Here’s the thing: I’m finished being a second-rate mommy, a second-rate wife, and a second-rate woman.
The past 5 months have honestly been the hardest, most brutal, most ugly months in my years as a wife and a mommy.
I can blame new-baby syndrome, sleep deprivation, hormones, but the truth is I have let everything — my house, mothering, being a wife, being a friend — sit on the back-burner and let myself turn into someone I am ashamed of.
I’ve let sleep-deprivation be an excuse for yelling at my kids.
(there are moments which play over in my mind and my cheeks burn with shame)
I’ve let hormones be an excuse for snapping at Hubby.
(the poor guy has walked on egg-shells far too long)
I’ve let “taking care” of a baby be an excuse for not doing laundry, NOT taking care of myself, and not interacting with others or with God.
The excuse mode has got. to. stop.
The past few weeks, Hubby and I have been talking. Really talking. Not just about our days or about how much we wish our kids slept through the night, but talking about our marriage. Our home. Our kids. Our finances. Our parenting weaknesses and strengths.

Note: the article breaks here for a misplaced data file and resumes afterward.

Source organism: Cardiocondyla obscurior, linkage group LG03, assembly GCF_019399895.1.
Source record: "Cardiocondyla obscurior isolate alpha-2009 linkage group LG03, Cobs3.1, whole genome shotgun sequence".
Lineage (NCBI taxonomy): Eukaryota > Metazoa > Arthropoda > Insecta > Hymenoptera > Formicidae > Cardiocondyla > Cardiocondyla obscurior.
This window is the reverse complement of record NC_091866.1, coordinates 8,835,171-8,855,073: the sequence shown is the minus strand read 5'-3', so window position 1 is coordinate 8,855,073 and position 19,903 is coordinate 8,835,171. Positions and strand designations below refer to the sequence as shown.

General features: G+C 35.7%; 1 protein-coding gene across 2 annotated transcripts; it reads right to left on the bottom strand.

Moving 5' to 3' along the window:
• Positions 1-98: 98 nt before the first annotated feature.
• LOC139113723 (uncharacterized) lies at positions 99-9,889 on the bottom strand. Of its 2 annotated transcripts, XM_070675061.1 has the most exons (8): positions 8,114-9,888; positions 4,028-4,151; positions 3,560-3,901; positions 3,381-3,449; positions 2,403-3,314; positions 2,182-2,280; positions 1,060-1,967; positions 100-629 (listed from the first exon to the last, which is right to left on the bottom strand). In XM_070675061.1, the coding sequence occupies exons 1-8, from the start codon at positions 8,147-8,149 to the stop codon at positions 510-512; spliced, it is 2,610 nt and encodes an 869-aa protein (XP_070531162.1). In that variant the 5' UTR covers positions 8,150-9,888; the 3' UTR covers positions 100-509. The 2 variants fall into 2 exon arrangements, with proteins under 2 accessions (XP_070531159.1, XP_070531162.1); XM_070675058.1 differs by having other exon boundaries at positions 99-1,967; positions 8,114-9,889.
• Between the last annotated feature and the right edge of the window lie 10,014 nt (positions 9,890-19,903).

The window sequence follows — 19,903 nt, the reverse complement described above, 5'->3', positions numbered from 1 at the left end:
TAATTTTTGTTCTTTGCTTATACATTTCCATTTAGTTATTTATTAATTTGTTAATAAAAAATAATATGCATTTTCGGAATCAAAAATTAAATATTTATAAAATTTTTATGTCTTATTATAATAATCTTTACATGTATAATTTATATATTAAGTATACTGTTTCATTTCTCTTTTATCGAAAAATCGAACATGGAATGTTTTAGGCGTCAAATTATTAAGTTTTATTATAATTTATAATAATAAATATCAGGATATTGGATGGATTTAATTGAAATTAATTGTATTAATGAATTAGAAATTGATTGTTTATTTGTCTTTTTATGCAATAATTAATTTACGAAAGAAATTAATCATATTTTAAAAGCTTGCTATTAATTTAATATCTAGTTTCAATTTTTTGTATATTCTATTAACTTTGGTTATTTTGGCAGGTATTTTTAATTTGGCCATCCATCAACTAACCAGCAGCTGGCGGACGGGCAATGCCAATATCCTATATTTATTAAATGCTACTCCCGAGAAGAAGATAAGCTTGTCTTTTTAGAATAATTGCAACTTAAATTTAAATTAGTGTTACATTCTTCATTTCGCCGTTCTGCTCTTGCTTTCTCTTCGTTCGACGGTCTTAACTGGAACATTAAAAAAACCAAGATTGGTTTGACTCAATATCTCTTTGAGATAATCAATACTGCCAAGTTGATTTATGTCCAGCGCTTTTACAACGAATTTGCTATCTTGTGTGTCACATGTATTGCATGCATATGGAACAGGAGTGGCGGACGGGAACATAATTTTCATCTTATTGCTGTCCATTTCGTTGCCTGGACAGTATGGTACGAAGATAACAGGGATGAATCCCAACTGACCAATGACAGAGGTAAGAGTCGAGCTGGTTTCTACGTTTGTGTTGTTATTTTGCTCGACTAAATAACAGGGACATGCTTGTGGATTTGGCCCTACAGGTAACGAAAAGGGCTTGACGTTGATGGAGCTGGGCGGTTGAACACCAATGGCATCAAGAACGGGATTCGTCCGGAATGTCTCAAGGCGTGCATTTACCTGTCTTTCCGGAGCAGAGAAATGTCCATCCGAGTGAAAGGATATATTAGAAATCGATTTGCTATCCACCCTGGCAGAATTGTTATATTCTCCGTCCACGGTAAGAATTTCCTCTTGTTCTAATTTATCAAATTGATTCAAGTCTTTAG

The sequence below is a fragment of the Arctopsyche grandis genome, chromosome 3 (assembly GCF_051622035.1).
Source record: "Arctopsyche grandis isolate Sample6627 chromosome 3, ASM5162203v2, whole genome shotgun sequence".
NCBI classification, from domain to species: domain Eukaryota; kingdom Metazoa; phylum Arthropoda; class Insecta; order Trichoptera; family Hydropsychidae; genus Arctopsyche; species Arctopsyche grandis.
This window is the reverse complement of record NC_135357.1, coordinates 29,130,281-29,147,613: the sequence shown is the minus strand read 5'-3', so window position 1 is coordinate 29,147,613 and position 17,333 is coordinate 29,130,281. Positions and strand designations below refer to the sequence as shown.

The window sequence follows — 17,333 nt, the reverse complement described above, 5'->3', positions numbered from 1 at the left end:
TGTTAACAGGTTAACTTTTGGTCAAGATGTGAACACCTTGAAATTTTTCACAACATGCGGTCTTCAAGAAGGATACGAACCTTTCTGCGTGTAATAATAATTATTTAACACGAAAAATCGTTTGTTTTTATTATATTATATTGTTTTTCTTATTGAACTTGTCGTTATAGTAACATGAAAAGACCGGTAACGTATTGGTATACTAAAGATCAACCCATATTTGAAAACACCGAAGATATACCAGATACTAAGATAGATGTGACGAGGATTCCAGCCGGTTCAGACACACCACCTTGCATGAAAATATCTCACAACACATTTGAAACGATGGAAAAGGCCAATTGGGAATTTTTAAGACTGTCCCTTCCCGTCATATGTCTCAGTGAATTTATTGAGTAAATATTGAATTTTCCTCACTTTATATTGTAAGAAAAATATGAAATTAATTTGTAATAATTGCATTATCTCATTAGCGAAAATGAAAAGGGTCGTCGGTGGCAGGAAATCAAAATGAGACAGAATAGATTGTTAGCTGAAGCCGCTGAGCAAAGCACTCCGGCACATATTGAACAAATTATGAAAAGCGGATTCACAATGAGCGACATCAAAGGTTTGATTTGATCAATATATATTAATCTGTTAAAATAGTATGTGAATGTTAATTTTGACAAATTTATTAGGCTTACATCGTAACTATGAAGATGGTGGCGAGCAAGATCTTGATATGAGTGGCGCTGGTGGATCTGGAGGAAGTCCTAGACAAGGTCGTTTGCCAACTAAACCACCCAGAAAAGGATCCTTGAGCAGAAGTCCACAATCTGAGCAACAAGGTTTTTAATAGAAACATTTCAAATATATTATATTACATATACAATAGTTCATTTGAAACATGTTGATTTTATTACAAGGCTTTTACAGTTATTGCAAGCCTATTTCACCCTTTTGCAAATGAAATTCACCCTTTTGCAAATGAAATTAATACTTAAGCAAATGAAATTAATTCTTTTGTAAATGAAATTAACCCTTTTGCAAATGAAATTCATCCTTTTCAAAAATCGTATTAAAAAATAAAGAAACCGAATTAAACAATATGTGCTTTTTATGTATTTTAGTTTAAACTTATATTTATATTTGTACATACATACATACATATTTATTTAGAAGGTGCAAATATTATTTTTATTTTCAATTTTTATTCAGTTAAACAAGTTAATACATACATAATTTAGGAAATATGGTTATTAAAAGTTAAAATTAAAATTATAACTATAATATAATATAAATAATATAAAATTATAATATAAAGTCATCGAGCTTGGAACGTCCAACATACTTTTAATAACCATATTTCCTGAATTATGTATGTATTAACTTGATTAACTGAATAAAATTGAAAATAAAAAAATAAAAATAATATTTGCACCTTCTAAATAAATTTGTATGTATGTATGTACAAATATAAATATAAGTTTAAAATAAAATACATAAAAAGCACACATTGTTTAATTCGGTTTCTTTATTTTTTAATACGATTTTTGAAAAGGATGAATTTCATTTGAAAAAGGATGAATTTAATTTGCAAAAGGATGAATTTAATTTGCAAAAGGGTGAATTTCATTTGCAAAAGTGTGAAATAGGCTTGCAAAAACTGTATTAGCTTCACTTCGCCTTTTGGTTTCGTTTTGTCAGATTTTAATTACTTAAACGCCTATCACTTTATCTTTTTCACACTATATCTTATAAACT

It’s hard to be effective parents and effective partners when you still haven’t gotten past the childish “me-me-me” phase. And, to be 100% honest, that’s where we’ve been through-out our nearly 8 years of marriage. Wanting to put the other first but always resorting back to our selfish needs and desires.
But, in our recent talks, instead of behaving like children, putting off the hard choices and the hard words, just playing around in grown-up clothing, we have been adults having genuine adult conversations.
In 2012, we have resolved to change — to cast off our childish thoughts and actions and to truly be adults. Communicating with each other. Committing to real and purposeful parenting instead of just coasting along and reacting as situations arise. Pulling long-term goals of debt-freedom and good stewardship off the back burner.
We’re working on living intentionally. With purpose. For the benefit of our children. Our relationship. Ourselves.
It will be a process, no doubt. We can’t change overnight, erasing years of bad, lazy habits instantly. But we know that we need to go through the growing pains if we want fulfillment and joy as individuals, parents, and spouses.